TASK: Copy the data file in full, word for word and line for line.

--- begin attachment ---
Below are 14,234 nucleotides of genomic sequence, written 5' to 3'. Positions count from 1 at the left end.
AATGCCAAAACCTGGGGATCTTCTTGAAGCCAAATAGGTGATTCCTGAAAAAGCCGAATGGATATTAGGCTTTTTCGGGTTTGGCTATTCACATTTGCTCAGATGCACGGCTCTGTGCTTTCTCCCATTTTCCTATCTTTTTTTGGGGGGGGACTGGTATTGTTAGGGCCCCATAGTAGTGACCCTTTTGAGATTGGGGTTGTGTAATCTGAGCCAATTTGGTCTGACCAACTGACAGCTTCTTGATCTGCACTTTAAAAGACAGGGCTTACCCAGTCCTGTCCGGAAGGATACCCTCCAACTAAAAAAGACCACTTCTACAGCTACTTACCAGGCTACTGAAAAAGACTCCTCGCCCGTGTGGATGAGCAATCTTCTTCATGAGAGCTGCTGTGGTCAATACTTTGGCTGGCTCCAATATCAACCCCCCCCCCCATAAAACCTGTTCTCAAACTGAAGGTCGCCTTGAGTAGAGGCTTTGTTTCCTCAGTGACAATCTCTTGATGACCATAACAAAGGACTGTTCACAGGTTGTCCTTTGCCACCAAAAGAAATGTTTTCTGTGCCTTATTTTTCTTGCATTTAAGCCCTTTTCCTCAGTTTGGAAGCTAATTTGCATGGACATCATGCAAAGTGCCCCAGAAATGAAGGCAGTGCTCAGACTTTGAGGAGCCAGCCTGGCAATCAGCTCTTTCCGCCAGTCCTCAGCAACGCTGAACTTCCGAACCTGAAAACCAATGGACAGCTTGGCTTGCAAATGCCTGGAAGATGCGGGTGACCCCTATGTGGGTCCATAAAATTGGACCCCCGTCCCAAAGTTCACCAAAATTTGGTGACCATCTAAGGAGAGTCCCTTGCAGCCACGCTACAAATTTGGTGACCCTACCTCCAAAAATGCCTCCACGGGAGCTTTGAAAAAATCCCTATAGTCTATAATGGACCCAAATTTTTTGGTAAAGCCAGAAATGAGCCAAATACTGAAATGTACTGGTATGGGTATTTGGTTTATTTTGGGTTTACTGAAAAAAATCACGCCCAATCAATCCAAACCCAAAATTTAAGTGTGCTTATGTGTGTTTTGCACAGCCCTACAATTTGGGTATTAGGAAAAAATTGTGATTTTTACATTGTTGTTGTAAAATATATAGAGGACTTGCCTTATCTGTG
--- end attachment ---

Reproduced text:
Below are 14,234 nucleotides of genomic sequence, written 5' to 3'. Positions count from 1 at the left end.
AATGCCAAAACCTGGGGATCTTCTTGAAGCCAAATAGGTGATTCCTGAAAAAGCCGAATGGATATTAGGCTTTTTCGGGTTTGGCTATTCACATTTGCTCAGATGCACGGCTCTGTGCTTTCTCCCATTTTCCTATCTTTTTTTGGGGGGGGACTGGTATTGTTAGGGCCCCATAGTAGTGACCCTTTTGAGATTGGGGTTGTGTAATCTGAGCCAATTTGGTCTGACCAACTGACAGCTTCTTGATCTGCACTTTAAAAGACAGGGCTTACCCAGTCCTGTCCGGAAGGATACCCTCCAACTAAAAAAGACCACTTCTACAGCTACTTACCAGGCTACTGAAAAAGACTCCTCGCCCGTGTGGATGAGCAATCTTCTTCATGAGAGCTGCTGTGGTCAATACTTTGGCTGGCTCCAATATCAACCCCCCCCCCCATAAAACCTGTTCTCAAACTGAAGGTCGCCTTGAGTAGAGGCTTTGTTTCCTCAGTGACAATCTCTTGATGACCATAACAAAGGACTGTTCACAGGTTGTCCTTTGCCACCAAAAGAAATGTTTTCTGTGCCTTATTTTTCTTGCATTTAAGCCCTTTTCCTCAGTTTGGAAGCTAATTTGCATGGACATCATGCAAAGTGCCCCAGAAATGAAGGCAGTGCTCAGACTTTGAGGAGCCAGCCTGGCAATCAGCTCTTTCCGCCAGTCCTCAGCAACGCTGAACTTCCGAACCTGAAAACCAATGGACAGCTTGGCTTGCAAATGCCTGGAAGATGCGGGTGACCCCTATGTGGGTCCATAAAATTGGACCCCCGTCCCAAAGTTCACCAAAATTTGGTGACCATCTAAGGAGAGTCCCTTGCAGCCACGCTACAAATTTGGTGACCCTACCTCCAAAAATGCCTCCACGGGAGCTTTGAAAAAATCCCTATAGTCTATAATGGACCCAAATTTTTTGGTAAAGCCAGAAATGAGCCAAATACTGAAATGTACTGGTATGGGTATTTGGTTTATTTTGGGTTTACTGAAAAAAATCACGCCCAATCAATCCAAACCCAAAATTTAAGTGTGCTTATGTGTGTTTTGCACAGCCCTACAATTTGGGTATTAGGAAAAAATTGTGATTTTTACATTGTTGTTGTAAAATATATAGAGGACTTGCCTTATCTGTG